Last Friday, one fourth grade class went to the Hidden Valley Nature Center for an all day field trip. We tracked animals, practiced finding burrows and warm winter homes for animals, and studied snow.
GSB has the great fortune of housing 6 bunnies in their courtyard. Different classes are responsible on a rotating schedule to care for them. They are fun to watch and a fantastic way to teach. We have had discussions about care and responsibility of pets, healthy eating and exercise, shelters, and even bullying (one rabbit had to be separated from the rest for biting their ears).
On Wednesday, the 5th grade has an agriculture club during lunch and recess. While we eat, we talk about the chores that need to be done. We always feed the bunnies kale, banana, and carrots and give them water. Sometimes we have to spread out hay for them, shovel, build or repair their homes, and other jobs. There is always time to snuggle a bunny or two at the end, though!
Thirty kids was too many last week.
So this time I had 8 kids sign up for 2-week Thursday Cooking Club at recess.
Fairness was very important, so the signing up process required signs, an announcement, and a very important clipboard for showing who signed up and who would have to wait. The purpose of the cooking club is to involve students who find recess “boring” and need something to do. After a few gentle let-downs that the class was already full for this time around, I ended up with a group of eight girls in diverse friend groups. This was perfect to start with because part of the purpose is to practice making conversation with acquaintances and spending free time with new people.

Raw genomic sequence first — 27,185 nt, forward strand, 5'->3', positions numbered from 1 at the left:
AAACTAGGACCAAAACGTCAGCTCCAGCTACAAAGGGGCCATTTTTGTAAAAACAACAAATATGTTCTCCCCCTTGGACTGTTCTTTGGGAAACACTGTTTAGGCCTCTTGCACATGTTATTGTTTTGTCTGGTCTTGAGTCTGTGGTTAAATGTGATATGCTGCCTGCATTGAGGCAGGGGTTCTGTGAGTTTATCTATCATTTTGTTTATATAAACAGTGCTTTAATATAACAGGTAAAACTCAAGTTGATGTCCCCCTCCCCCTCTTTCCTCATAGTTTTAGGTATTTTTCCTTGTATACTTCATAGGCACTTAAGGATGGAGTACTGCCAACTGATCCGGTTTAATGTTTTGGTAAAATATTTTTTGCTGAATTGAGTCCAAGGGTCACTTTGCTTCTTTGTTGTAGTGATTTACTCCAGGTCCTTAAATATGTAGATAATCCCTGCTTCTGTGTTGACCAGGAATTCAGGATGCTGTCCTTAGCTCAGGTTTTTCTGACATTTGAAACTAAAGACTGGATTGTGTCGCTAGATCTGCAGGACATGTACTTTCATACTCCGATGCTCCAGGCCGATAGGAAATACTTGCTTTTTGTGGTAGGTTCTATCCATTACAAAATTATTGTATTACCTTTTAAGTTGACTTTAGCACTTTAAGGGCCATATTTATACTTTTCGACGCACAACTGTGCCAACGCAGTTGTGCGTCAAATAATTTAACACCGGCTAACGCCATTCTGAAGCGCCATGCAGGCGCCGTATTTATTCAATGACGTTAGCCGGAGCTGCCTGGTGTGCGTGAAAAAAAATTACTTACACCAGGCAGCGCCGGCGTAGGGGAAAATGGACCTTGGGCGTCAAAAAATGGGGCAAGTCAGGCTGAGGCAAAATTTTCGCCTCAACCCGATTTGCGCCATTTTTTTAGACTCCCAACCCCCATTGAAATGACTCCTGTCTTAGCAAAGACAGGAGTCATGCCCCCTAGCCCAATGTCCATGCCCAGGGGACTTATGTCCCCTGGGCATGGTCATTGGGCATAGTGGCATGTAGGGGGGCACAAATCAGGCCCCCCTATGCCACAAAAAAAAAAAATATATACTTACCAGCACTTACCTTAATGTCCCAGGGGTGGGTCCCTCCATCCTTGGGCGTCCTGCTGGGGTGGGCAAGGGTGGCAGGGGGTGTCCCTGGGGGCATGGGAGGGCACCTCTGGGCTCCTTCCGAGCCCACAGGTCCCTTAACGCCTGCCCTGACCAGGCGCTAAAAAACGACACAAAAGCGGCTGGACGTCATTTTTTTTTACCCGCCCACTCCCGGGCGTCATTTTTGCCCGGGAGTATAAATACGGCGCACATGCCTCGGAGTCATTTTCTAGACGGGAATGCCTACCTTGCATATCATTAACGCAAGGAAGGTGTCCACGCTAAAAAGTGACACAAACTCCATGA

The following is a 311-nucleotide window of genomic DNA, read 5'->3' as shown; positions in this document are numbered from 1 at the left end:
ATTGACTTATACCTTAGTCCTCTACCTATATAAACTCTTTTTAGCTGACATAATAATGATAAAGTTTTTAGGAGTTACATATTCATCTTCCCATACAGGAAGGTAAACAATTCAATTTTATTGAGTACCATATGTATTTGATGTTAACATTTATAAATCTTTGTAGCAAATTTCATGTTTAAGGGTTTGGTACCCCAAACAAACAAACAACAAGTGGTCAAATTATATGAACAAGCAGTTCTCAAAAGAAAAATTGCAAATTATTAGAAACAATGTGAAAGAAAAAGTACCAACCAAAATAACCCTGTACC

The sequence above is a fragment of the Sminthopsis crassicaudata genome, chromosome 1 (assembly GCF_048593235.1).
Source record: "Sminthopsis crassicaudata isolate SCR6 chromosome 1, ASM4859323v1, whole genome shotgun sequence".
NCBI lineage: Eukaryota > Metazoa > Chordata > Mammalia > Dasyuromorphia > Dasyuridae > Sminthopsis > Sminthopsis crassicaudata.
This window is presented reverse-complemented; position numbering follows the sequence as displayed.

So last Thursday, we did Artisan Bread Part I. I used the recipe I love at home to make my own bread. It’s simple in ingredients, is fun to measurement-experiment with, and can be spread out in 2 or 3 sessions. Here is the recipe I rely on: Artisan Bread in 5 Minutes a Day
We broke up into three groups to make the dough with flour, water, yeast, and salt. Next week they will each shape their own loaf for baking.
Second Grade had another morning tennis lesson at the Midcoast Recreation Center in Rockport.
The newest drill was “lobster” passing. One person hands off their racket to a partner so that the partner has one racket for each hand. The first passes the ball to the partner who tries to trap it between the rackets.
We ended with a round of “jailbreak,” like last Thursday. The coach serves from one side and the players avoid jail by hitting it over the net in bounds. If the kids miss or don’t make it over the net, they go to the other side of the net to catch the incoming balls. If they catch the tennis ball after one bounce, they have freed themselves and can attempt hitting over the net again.
While the instructor prepped the game, a couple kids got everyone to make a cheer. They put their rackets in the middle and cheered “Tennis is awesome!” out of the blue. Needless to say we were excited to win as a team and stay out of tennis court “jail.”
Friday morning is Forest Friday in one of the kindergarten classes. We go to a spot in the woods behind GSB with a project and spend the morning exploring and playing. Projects include finding salamanders, measuring the tree trunks with string, and looking for tracks.
Today, we practiced mountaineering on the snowplowed banks on the way to woods. We stayed in a line like mountaineers on Mt. Everest so that our friends would not get lost. We tip-toed on the trail looking for holes in trees and thinking about what could have made them. And by the end of the morning, we built houses for forest animals and pretended to be a wolf pack.